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Injection molding training courses don't mean practical experiences

I've met too many people who go through injection molding training courses (VERY expensive ones - limiting the attendees to larger companies) who have a diploma on the wall who can't explain the answers to simple questions such as (A) 'Why is the cooling time THAT long" - unacceptable answer: 'it makes goods parts' ,(B) "in plain language how do you duplicate the process in machine "A" when you put that mold in machine "B" that has a different size/capacity injection unit and clamp and not start from scratch?" (C) even better "How do you know that waterline hookup is (1) optimal for that injection mold and (2) identical to the last five times you ran it?" (D) And, the ultimate ship sinker "what is the ONE cause of short shots (or any other of the 18 routine molded part defects) that explains every solution you're going to try to correct this defect?"

These questions should be easy. But most graduates from the injection molding training courses I've seen, who've been declared "Trained and Certified" can't answer those questions.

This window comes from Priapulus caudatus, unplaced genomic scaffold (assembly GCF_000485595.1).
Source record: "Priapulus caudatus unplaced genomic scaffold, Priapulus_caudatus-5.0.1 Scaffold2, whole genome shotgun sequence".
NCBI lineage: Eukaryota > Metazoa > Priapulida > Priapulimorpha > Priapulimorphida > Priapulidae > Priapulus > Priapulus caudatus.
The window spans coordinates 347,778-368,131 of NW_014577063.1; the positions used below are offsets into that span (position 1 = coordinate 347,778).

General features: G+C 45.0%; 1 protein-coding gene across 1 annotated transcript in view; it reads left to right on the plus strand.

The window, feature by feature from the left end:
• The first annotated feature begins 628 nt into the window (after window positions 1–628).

Taking a training course and getting a certification does not guarantee that the person have the necessary skills or have understood what the questions were. They need to have practical experience on being on the injection molding production floor for months and years to be effective.

Well I do have a diploma, and I have lack of practical experience until I was working and I spent at least a good 5-6 hours on the production floor everyday observing the processes, taking notes and asking questions.

Implementing Blue Books is a great tool to help that quest to standardize and document tooling performance as it moves along different injection molding machines and maintenances. Installation diagrams (water, air, cores, manifold, etc...) are extremely useful (very simple but I have been at many companies where this vital info was not documented or not shared with end user which is the jey user. As any great tool someone has to administrate this tool and take action (as SPC charts), if a tool ran better on machine A than B, why was it. Has the cycle gradually increased, how has the scrap level performed, etc.

These documentations are a part of knowledge management where you have a record of previous experience and can use these experiences for application for new tools. A record of cycle time for a product and to check if the cycle time for new production can reduce the scrap material further.

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